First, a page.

Facebook definition of terrorism helps states mute dissent, says UN expert

Prof. Fionnuala Ní Aoláin, UN Special Rapporteur on Counter Terrorism and Human Rights, is seen at the UN Security Council chamber. (Twitter photo)
Updated 03 September 2018
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Facebook definition of terrorism helps states mute dissent, says UN expert

  • Facebook’s policy did not take account of rebel armed groups that comply with international humanitarian law, Fionnuala Ní Aoláin says
  • Social media firms are already under UN scrutiny for allowing users to incite hatred and target minorities

GENEVA: A UN human rights expert urged Facebook on Monday to narrow its “sweeping” definition of terrorism to stop governments arbitrarily blocking legitimate opposition groups and dissenting voices.
Fionnuala Ní Aoláin wrote to Facebook chief executive Mark Zuckerberg saying Facebook wrongly treats all non-state groups that use violence in pursuit of any goals as terrorist entities.
“The use of such a sweeping definition is particularly worrying in light of a number of governments seeking to stigmatize diverse forms of dissent and opposition (whether peaceful or violent) as terrorism,” wrote Ní Aoláin, UN special rapporteur on protecting human rights while countering terrorism.
Facebook’s policy did not take account of rebel armed groups that comply with international humanitarian law, the letter said. She did not give examples, but governments facing armed opposition, such as in Syria, frequently label all their opponents as terrorists, even if other countries do not agree.
A Facebook spokeswoman was not immediately available to comment.
Ní Aoláin commended “the important role Facebook plays in offsetting terrorist activity online,” but said it must not unduly interfere in the human rights of its users, and should ensure there is a way to challenge wrong decisions.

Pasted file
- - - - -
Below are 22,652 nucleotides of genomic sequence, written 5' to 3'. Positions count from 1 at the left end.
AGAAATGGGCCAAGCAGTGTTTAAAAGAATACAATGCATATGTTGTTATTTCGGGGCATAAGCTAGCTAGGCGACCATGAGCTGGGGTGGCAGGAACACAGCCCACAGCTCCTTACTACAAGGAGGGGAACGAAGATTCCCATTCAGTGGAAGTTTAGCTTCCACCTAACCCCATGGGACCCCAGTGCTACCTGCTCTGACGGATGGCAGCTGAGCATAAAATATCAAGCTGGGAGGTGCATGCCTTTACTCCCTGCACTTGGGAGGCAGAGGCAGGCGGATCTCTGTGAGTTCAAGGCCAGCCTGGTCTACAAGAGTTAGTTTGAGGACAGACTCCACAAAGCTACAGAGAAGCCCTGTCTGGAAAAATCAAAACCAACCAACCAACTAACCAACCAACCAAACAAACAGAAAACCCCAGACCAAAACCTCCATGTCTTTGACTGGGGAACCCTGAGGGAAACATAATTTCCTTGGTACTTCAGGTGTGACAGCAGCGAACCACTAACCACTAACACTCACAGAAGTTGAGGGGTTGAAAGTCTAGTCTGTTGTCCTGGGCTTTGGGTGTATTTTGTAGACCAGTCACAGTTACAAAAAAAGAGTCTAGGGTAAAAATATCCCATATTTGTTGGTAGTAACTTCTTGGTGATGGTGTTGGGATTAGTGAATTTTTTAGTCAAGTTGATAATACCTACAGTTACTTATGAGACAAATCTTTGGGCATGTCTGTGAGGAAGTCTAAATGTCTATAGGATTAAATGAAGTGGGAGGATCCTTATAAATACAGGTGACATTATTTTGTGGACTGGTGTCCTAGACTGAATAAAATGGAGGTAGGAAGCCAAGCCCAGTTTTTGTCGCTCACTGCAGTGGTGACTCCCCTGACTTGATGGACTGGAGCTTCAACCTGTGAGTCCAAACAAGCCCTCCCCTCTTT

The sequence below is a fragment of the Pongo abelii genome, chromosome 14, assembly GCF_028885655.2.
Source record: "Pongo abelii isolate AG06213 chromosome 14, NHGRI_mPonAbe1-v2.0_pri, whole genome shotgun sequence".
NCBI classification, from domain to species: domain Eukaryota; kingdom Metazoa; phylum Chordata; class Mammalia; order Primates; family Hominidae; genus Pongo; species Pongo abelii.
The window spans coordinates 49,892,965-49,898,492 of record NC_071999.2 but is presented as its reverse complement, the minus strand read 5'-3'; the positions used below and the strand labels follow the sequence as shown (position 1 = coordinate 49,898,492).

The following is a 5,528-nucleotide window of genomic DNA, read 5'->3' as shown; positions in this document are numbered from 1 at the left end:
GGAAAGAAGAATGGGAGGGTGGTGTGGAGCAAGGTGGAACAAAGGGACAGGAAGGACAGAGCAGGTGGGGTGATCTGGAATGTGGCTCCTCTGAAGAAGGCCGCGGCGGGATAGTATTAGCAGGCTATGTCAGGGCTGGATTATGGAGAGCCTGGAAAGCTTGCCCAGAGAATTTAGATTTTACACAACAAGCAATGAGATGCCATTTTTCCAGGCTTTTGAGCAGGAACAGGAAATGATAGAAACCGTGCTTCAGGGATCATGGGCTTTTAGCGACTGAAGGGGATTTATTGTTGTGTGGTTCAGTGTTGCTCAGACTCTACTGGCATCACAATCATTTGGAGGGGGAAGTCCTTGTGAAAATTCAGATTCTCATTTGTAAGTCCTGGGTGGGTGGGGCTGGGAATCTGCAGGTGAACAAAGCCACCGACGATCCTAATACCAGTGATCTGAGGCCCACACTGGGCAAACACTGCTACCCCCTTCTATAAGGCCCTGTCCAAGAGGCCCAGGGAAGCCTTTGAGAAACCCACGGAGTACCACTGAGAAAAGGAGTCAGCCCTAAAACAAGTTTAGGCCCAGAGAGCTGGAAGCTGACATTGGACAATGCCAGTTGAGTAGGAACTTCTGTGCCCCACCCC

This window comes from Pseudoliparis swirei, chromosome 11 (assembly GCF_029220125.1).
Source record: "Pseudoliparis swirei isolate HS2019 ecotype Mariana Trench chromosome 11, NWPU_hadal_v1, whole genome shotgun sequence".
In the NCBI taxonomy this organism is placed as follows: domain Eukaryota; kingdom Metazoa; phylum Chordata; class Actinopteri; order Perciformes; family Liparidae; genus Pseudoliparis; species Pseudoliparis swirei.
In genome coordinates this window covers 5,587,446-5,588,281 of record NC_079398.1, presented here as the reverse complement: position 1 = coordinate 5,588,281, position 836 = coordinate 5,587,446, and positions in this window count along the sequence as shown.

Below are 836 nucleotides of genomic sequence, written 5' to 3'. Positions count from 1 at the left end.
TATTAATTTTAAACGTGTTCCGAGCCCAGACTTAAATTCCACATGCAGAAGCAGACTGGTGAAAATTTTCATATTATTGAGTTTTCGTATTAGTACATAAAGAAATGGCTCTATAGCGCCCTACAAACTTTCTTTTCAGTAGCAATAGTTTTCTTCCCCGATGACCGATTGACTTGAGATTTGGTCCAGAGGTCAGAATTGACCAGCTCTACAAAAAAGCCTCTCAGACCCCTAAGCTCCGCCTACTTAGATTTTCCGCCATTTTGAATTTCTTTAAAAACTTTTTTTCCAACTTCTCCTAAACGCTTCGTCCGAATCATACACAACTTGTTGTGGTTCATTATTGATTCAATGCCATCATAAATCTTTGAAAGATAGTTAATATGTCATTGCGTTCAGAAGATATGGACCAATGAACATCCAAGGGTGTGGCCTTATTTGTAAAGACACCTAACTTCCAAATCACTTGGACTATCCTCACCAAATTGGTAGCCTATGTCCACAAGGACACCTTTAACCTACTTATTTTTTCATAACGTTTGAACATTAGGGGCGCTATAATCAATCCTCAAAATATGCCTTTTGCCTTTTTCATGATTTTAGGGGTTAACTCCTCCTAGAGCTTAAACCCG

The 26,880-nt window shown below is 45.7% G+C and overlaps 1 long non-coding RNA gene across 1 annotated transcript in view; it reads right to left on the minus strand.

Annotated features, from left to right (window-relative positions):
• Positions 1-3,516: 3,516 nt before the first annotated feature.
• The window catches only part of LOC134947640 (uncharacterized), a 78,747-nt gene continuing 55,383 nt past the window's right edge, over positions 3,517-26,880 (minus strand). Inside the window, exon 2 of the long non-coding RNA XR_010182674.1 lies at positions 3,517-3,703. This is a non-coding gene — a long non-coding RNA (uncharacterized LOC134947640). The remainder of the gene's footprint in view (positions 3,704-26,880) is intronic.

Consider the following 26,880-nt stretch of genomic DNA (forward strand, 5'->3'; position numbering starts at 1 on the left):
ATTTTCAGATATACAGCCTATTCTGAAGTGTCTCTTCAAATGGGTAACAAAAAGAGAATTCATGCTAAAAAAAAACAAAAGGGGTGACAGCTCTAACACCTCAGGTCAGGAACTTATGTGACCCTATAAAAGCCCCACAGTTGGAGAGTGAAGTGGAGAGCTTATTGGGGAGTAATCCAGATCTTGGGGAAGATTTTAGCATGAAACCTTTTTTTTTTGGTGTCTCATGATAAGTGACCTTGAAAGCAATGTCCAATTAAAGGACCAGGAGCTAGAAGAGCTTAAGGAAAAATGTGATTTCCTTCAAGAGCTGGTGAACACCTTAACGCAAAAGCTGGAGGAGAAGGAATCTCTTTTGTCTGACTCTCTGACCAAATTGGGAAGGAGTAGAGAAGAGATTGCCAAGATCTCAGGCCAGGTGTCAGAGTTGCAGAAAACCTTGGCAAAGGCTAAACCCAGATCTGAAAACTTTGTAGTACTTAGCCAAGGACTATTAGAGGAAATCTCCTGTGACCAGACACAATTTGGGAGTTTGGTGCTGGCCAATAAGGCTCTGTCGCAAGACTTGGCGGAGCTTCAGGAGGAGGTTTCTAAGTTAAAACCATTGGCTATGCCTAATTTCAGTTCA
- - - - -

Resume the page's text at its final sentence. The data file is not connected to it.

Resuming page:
Overly broad and imprecise definitions of terrorism may lead to “discriminatory implementation, over-censoring and arbitrary denial of access to and use of Facebook’s services,” wrote Ní Aoláin, a UN Human Rights Council independent expert.
“Moreover, it is unclear how Facebook determines when a person belongs to a particular group and whether the respective group or person are given the opportunity to meaningfully challenge such determination.”
Facebook and other social media firms are increasingly involved in regulation that used to be done by states, and are under pressure from governments to police content disseminated by users, Ní Aoláin said.
Social media firms are already under UN scrutiny for allowing users to incite hatred and target minorities.
Last week, former UN human rights chief Zeid Ra’ad Al-Hussein said Facebook had allowed its platform to be used to incite violence against the Rohingya Muslim minority in Myanmar, where UN experts say a military crackdown had “genocidal intent.”


Netflix CEO Hastings says no plans for cheaper India offerings

Updated 10 November 2018
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Netflix CEO Hastings says no plans for cheaper India offerings

  • Netflix India scored a big hit in July with the release of “Sacred Games”, a hard-boiled thriller built around Bollywood star Saif Ali Khan
  • Netflix currently has more than 130 million subscribers worldwide, with India market projected to bring in 100 million subscribers more